Community Justice Scotland on the road – part 1
For those of you who know Karyn McCluskey, it will be of no surprise that Samantha Whipp and I were put straight out to work on our first day as Improvement Leads with Community Justice Scotland.
Our direction was simple – what does effective, community-based justice look like in Scotland? We were quick to appreciate this would take more than a week to research, however appointments were set up across the country and we went on our merry way.
We wanted to see what was out there for people working with community justice services that support their needs, and to begin to understand some of the characteristics present in services that were making a real difference to people’s lives. This might be directly or indirectly, and include their families, the victims of crime and wider communities.
We arrived in sunny Inverness and were met by Alastair McDonald, Service Manager at Apex Highland. A man instantly recognisable by his smile and pink trousers! Apex work closely with Criminal Justice Social Work in the Highlands to deliver both adult and youth services. These include Acupuncture, SMART – Recovery, counselling, mentoring and community outdoor projects. We were impressed with their commitment to providing intensive, wrap around services for their clients.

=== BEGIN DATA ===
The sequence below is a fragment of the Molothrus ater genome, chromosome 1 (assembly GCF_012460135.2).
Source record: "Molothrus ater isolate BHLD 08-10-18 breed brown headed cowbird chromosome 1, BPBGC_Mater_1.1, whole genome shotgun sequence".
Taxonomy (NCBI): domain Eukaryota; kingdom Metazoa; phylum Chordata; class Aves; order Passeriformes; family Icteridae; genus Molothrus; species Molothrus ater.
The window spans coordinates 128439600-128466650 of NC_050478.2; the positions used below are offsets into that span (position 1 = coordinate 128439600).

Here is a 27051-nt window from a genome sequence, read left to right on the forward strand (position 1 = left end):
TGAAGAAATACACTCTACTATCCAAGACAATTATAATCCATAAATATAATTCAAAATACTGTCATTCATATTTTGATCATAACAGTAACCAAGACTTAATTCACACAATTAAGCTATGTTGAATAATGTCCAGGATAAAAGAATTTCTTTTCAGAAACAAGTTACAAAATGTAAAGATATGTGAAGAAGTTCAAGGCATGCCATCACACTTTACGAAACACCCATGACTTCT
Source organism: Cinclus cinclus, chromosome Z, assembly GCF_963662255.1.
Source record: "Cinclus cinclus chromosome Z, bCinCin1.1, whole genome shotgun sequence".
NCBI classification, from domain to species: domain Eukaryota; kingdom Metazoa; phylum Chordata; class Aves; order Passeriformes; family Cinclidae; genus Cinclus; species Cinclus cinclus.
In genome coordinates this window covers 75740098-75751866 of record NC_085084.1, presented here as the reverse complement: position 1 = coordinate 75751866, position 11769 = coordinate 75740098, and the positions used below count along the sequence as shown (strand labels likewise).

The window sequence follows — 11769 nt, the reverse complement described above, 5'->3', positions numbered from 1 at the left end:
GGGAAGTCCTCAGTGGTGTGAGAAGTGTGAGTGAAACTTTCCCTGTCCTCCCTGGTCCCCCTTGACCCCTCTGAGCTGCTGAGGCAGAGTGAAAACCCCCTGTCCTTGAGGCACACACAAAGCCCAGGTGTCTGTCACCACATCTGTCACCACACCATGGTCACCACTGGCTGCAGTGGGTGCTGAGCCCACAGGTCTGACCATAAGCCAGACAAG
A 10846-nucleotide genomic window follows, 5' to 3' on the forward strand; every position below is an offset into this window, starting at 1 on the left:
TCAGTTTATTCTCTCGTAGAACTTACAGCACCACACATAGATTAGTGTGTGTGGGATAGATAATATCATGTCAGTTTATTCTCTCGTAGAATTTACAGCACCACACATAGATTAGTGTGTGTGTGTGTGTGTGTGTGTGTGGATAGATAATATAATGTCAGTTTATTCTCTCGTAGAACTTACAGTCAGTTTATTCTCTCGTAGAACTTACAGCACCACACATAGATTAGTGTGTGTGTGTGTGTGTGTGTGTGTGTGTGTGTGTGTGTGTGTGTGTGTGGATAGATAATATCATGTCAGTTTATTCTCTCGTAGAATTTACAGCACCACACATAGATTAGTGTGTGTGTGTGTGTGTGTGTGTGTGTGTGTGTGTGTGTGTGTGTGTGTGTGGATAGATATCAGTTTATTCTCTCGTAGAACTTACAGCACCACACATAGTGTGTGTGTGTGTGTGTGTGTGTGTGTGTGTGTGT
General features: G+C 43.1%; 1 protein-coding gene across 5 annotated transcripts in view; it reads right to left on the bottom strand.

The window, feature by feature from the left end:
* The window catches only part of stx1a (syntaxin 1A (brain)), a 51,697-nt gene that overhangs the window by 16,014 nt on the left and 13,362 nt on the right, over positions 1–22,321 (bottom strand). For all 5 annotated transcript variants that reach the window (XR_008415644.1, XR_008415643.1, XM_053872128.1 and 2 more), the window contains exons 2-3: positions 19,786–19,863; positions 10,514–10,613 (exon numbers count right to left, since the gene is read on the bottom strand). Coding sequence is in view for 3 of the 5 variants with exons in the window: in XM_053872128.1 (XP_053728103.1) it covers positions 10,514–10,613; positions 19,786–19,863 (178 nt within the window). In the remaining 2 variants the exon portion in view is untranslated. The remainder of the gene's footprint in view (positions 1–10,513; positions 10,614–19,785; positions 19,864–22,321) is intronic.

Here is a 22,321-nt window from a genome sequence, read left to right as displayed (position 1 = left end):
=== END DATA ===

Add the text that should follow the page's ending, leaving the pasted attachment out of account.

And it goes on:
Examples of this were everywhere, not least in the animal sanctuary they supported through unpaid work. This allowed those attending to build skills and gain qualifications, while addressing their needs and spending some reflective time with animals in their care.
After bidding Alistair and his devoted team a fond farewell, we headed off to meet Libby at the Libertie Project, a social enterprise for people with lived experience.
Here, making ceramics and creative projects are used as therapeutic mediums that improve wellbeing, while developing pre-employment skills.
Libby herself is an inspiration. She recognises that Highland rurality poses challenges in delivering services, and so is seeking funding to deliver a digital access programme to those in the most remote areas using a van.
She is also working with HMP Inverness on a social enterprise involving prisoners. This will produce mugs for local and national retailers, charity and community groups.
Any appropriate name ideas for this project are greatly appreciated!
Our trip to the Highlands ended with Libby, reminding us of the need to be flexible when delivering services in terms of their availability and location, as well as the needs they address.
This is likely as true in the Highlands as it would be in parts of Glasgow, based on the social isolation faced by so many in the criminal justice system.